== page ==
Speaker: Cynthia Lapp
It was the fall of 1951…
Nelson Brunk’s wife, Ruth, still remembers how the announcement of the new slate of church officials was delayed that Sunday morning, while Pastor Shenk and another church elder met with Nelson in a small room in the back of the church to try and convince him to reconsider his decision to abandon the plain coat. Meanwhile the congregation sang hymn after hymn after hymn. After a delay of nearly an hour, the name of the new Sunday School Superintendent was announced and it was not Nelson Brunk. (p. 9)
… in December 1951 a group of nine Mennonite young people met in an apartment in Lanham to worship, fellowship and try to figure out how to proceed from where they were. They agreed it was time to set out on their own by forming a new congregation… (p. 10)
The first Sunday morning meeting was Feb 3, 1952… (p. 14)
Today we are telling the story of our congregation. And we are telling the story of the resurrected Christ. For most of us, the story of Jesus is not new and yet we tell the Jesus story over and over because we keep learning from it, and it reminds us who we are and who we follow. Likewise, we tell the story of our own congregational origins to help remind us where we come from and how we are formed by that story.
It is strange how a story forms us, even when we are not there from its beginning. We know this about the biblical story, how we can find our own place in this ancient story from another land, how it can become our own faith story. The marvelous thing is that the same is true for our congregational story. It forms us as a church body – even as we are being formed by the Jesus story into Christ’s body. This is the power of stories; maybe this is why some people are so worried about stories and books these days, why there are people ready to ban certain books and stories, even burn them, though flame can not destroy what is written on our hearts.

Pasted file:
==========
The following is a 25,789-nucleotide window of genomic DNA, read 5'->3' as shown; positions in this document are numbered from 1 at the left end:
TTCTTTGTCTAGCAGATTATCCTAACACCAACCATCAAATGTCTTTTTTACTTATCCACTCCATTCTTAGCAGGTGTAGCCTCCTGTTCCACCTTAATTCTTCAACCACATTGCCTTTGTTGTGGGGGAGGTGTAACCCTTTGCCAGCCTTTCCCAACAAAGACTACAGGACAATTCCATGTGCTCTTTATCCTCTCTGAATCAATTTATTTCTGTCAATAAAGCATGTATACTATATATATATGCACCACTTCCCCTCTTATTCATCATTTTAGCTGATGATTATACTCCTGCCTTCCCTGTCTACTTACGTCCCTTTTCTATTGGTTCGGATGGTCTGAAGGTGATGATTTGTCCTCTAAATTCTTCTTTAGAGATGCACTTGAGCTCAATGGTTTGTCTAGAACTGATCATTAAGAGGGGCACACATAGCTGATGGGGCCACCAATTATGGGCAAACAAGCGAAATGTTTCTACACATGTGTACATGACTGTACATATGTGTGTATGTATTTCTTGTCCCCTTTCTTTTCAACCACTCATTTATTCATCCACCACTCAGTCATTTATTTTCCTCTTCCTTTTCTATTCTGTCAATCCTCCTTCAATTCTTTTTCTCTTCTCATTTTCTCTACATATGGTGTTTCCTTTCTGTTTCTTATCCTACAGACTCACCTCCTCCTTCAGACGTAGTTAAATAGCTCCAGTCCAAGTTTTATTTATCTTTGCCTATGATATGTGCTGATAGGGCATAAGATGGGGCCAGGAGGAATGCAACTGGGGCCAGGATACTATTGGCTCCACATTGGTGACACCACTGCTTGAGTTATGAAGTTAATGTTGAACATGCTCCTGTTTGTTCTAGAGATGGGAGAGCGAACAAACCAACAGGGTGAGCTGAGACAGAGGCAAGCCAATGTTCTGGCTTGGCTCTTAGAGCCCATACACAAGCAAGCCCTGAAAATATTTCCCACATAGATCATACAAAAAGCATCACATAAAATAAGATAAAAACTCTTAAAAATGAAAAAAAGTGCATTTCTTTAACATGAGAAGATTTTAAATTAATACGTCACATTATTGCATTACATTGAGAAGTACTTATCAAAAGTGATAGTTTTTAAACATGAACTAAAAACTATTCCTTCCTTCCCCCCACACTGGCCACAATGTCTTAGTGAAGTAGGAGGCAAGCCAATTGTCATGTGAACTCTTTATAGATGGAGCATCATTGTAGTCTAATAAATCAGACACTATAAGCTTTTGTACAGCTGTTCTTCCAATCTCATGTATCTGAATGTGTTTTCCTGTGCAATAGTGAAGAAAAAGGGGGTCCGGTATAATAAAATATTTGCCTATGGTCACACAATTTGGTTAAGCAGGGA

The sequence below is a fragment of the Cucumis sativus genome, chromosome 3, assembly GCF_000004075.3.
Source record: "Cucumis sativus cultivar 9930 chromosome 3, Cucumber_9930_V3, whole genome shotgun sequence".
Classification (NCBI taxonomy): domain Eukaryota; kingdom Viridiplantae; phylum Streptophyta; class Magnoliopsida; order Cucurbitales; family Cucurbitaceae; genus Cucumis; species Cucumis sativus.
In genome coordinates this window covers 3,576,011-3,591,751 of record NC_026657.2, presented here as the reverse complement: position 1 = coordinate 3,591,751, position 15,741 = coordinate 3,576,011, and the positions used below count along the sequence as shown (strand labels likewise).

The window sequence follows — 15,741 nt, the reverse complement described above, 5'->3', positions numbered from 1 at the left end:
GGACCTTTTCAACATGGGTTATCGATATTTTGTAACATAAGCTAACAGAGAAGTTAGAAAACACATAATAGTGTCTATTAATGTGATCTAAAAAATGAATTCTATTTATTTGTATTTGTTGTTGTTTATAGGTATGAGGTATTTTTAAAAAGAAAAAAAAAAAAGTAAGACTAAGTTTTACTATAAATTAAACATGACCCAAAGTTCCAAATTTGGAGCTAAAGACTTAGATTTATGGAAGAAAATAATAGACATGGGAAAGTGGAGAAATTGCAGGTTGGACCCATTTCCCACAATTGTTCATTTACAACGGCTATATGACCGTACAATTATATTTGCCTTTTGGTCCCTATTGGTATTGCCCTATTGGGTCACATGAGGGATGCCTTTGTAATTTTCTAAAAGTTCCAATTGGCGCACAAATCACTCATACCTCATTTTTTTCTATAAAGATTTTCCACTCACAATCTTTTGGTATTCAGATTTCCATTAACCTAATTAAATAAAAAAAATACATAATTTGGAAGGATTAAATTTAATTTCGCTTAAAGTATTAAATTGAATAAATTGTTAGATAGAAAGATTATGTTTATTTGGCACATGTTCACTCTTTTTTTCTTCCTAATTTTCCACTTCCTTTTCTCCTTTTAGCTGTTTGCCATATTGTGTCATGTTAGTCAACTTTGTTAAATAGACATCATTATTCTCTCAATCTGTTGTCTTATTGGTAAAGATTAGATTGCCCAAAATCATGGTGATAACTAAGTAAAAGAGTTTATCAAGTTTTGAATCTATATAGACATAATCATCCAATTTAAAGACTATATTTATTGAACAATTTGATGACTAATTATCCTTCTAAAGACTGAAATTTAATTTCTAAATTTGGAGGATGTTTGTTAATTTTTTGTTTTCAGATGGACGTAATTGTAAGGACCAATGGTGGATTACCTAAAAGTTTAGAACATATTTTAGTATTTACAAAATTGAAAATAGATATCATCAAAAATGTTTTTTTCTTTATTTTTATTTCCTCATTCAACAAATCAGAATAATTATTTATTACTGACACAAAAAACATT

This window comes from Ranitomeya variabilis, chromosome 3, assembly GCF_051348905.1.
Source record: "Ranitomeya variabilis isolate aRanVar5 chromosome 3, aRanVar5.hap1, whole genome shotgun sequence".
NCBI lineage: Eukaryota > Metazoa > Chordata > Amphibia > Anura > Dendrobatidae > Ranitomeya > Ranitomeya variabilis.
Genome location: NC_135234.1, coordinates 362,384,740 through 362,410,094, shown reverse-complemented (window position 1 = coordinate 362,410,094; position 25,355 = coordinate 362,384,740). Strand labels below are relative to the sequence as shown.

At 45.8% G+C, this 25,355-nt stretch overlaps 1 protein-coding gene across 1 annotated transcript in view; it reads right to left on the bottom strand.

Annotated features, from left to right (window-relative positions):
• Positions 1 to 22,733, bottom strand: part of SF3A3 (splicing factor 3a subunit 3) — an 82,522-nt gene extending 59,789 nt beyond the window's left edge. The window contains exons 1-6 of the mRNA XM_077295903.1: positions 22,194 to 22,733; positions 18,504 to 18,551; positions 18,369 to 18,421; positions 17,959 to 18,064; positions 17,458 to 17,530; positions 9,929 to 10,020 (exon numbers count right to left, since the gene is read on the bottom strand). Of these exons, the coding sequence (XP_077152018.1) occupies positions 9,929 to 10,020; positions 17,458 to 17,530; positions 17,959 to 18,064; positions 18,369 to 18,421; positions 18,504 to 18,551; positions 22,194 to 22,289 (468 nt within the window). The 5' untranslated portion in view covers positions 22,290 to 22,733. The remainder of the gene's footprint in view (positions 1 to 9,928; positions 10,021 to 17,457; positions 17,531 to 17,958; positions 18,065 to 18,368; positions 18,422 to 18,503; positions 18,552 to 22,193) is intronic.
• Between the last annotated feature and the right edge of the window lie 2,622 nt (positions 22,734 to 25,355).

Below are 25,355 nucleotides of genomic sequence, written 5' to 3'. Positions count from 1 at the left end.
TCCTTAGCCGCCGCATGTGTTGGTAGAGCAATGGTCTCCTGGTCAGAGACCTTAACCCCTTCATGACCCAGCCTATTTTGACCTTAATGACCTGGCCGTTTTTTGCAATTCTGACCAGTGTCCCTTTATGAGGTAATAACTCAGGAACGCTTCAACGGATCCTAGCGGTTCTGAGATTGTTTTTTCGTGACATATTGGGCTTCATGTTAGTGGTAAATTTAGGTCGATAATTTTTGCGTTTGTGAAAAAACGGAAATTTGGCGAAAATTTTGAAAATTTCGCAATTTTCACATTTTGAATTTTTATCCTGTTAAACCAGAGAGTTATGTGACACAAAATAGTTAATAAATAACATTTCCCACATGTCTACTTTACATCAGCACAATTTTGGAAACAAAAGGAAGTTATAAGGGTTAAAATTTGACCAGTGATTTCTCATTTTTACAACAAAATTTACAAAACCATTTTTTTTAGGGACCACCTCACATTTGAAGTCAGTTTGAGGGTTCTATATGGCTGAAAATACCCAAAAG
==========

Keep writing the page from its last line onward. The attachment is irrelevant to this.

Those nine young adults took a risk, to start a new church and it took a while, as it does with any new church, for the congregation to find its footing. Gene Miller, in the book Taking Root in Strange Soil, recounts that it was thought that Mennonites could not even be church in the city because urban soil was “too hard, stony, and shallow for Mennonite ideals to take root…” Thus said sociologist, J. Winfield Fretz, our own Sara Fretz Goering’s father. (p. vii) Of course that was before J Winfield had visited this congregation (and a few other urban churches) and saw that we have actually planted seeds in this hard red clay that is Maryland soil.
To get a fuller picture of our first fifty years, please read Gene’s book if you haven’t. I am only tugging on one strand of our story today.
Pastor Kenneth Good, the first full time pastor at Hyattsville Mennonite, is recorded as saying over and over that HMC needed to find its way to hospitality. He wrote in 1968 “Since we live in a time of ‘independence,’ when we no longer know the ties of community life, ‘barn raisings,’ ‘quilting parties’ and party telephone lies, but instead live in a city that tends to being impersonal, let us give ourselves to Christian hospitality…” (page 53)
Here the Jesus story and the Hyattsville Mennonite story intersect. The grieving disciples are walking on the road, running away from the horrors of what happened to Jesus in Jerusalem. And a stranger begins to walk with them. The stranger is personable, somewhat sympathetic and begins to tell them all that they know about their faith tradition, all that they have forgotten even though they lived through it. It is not until they invite this stranger to eat with them, maybe even stay the night with them, that they recognize Jesus. It is in their practice of hospitality that Jesus is revealed. Suddenly it is obvious that he has been with them the whole time.